Library Services in the Digital Age, released on January 22, 2013, describes the results of Pew’s Gates Foundation–funded national survey of adults sixteen years of age and older in fall 2012. The survey, and some attendant librarian focus groups, found that American adults highly value borrowing books, the services of reference librarians to help them find the information they need, and free access to computers and the Internet in their public libraries. Demand for classes on use of e-book readers, classes on e-book borrowing, and online “ask a librarian” services is growing.9 The way adults use libraries is changing, and the report identifies reasons adult respondents currently use libraries. The most frequently cited services used were browsing books and media, borrowing books, looking for information, getting help from a reference librarian, and just sitting and reading or listening, but respondents frequently cited use of research databases, attendance at events or bringing children to events designed for children or teens, and borrowing video materials as well.10

An earlier report from the same series of research projects about libraries and users provided additional information about teens and young adults. The study, entitled How Teens Do Research in the Digital World and released in Fall 2012, surveyed teachers and conducted focus groups of teachers and some of their students. These teachers found that the Internet has changed the way young people do research, often positively, but that the research practices of students are only moderately successful. The teachers also found students more distracted and relying on search engines too heavily. They noted that young people need additional training in evaluating results found in Internet searches.11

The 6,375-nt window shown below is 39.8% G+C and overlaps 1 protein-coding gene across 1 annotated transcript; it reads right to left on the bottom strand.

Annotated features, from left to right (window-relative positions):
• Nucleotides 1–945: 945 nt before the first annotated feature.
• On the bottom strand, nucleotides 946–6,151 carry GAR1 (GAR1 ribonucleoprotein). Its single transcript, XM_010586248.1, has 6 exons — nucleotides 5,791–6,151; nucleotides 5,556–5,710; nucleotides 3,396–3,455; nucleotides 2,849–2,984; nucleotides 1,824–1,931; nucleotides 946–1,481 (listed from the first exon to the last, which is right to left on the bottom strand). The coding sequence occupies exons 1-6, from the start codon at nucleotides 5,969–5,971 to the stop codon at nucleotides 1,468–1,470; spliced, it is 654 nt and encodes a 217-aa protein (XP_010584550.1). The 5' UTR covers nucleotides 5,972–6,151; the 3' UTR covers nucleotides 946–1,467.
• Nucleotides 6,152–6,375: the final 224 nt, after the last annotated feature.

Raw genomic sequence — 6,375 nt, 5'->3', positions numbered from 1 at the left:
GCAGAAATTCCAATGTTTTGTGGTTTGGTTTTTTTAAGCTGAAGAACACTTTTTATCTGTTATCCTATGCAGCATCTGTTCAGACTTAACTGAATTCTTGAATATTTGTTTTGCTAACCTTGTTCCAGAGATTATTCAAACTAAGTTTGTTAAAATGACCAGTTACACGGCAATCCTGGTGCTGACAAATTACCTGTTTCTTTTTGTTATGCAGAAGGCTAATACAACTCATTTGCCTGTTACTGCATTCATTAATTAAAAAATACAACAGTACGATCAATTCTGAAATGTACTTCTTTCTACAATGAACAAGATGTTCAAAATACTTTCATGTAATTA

In looking at the needs and behavior of college students, work by OCLC led the way in the middle 2000s.12 Later work was completed by the librarians at the University of Rochester who worked with their library staff anthropologist to complete a series of ethnographic studies of students and their work.13 The anthropologist and librarians at Rochester are currently at work on a new book that will discuss their most recent findings about student work practices.14 More recently, a group of Illinois librarians working on the ERIAL project also created a series of ethnographic studies.15 Additional information about the ERIAL project can be found at their website at

Each year ECAR, the Educause Center for Applied Research, surveys undergraduate students about their technology preferences for learning. Among the findings of this year’s study are two that are important to libraries:

  • Students want to access academic resources using a variety of devices. Academic resources need to be device neutral.
  • Students use social networks to interact with friends but email, the local course management system, and in-person visits for academic purposes.16

British researchers working under the auspices of the Joint Information Systems Committee of the Higher Education Funding Council (JISC) and the British Library conducted a longitudinal study of generation Y doctoral students and their research habits. The researchers found that the majority of doctoral students relied on published literature rather than primary resources for their research, particularly on electronic journals.17 The students also preferred one-on-one and face-to-face training tailored to their unique needs.18